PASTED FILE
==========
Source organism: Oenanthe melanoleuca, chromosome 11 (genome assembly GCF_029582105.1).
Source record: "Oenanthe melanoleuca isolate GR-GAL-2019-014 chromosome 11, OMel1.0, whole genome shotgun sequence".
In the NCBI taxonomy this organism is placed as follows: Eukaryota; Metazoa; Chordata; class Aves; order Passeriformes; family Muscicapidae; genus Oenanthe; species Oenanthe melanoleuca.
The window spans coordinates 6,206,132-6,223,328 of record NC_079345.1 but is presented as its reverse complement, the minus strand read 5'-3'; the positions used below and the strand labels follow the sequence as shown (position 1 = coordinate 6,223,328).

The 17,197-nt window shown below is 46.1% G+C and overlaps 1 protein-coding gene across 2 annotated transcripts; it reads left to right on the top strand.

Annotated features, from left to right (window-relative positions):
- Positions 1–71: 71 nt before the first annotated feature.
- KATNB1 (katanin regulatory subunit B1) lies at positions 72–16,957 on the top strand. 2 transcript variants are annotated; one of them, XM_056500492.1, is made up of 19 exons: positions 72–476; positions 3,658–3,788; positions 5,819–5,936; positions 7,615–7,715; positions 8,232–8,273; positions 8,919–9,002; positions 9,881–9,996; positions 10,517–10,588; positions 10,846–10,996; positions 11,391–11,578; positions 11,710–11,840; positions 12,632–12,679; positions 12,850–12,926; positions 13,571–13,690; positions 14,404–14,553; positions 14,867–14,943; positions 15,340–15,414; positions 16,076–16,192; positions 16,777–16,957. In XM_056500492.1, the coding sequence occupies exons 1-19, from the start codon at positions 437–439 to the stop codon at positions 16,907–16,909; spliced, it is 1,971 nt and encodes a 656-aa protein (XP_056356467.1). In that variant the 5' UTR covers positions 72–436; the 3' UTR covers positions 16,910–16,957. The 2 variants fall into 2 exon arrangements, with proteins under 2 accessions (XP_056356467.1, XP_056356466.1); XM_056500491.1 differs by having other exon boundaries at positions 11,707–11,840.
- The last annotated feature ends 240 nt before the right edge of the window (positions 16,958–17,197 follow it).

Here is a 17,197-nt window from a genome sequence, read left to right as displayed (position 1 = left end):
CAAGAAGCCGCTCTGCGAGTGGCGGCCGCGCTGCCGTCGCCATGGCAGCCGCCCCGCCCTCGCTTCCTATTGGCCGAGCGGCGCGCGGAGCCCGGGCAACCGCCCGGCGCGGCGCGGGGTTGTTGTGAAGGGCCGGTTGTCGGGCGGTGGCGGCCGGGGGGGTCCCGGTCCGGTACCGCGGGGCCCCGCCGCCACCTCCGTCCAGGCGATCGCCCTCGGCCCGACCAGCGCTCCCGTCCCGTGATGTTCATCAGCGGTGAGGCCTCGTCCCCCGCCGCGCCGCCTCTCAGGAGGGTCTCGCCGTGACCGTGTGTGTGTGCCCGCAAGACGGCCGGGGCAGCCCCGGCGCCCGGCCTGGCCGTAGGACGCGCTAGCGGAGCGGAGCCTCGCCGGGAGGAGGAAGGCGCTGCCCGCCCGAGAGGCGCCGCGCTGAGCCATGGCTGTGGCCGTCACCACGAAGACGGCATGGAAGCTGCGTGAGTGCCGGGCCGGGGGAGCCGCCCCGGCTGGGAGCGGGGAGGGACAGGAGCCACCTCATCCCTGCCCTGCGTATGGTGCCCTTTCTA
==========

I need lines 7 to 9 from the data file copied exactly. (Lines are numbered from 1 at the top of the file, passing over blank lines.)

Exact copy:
- Positions 1–71: 71 nt before the first annotated feature.
- KATNB1 (katanin regulatory subunit B1) lies at positions 72–16,957 on the top strand. 2 transcript variants are annotated; one of them, XM_056500492.1, is made up of 19 exons: positions 72–476; positions 3,658–3,788; positions 5,819–5,936; positions 7,615–7,715; positions 8,232–8,273; positions 8,919–9,002; positions 9,881–9,996; positions 10,517–10,588; positions 10,846–10,996; positions 11,391–11,578; positions 11,710–11,840; positions 12,632–12,679; positions 12,850–12,926; positions 13,571–13,690; positions 14,404–14,553; positions 14,867–14,943; positions 15,340–15,414; positions 16,076–16,192; positions 16,777–16,957. In XM_056500492.1, the coding sequence occupies exons 1-19, from the start codon at positions 437–439 to the stop codon at positions 16,907–16,909; spliced, it is 1,971 nt and encodes a 656-aa protein (XP_056356467.1). In that variant the 5' UTR covers positions 72–436; the 3' UTR covers positions 16,910–16,957. The 2 variants fall into 2 exon arrangements, with proteins under 2 accessions (XP_056356467.1, XP_056356466.1); XM_056500491.1 differs by having other exon boundaries at positions 11,707–11,840.
- The last annotated feature ends 240 nt before the right edge of the window (positions 16,958–17,197 follow it).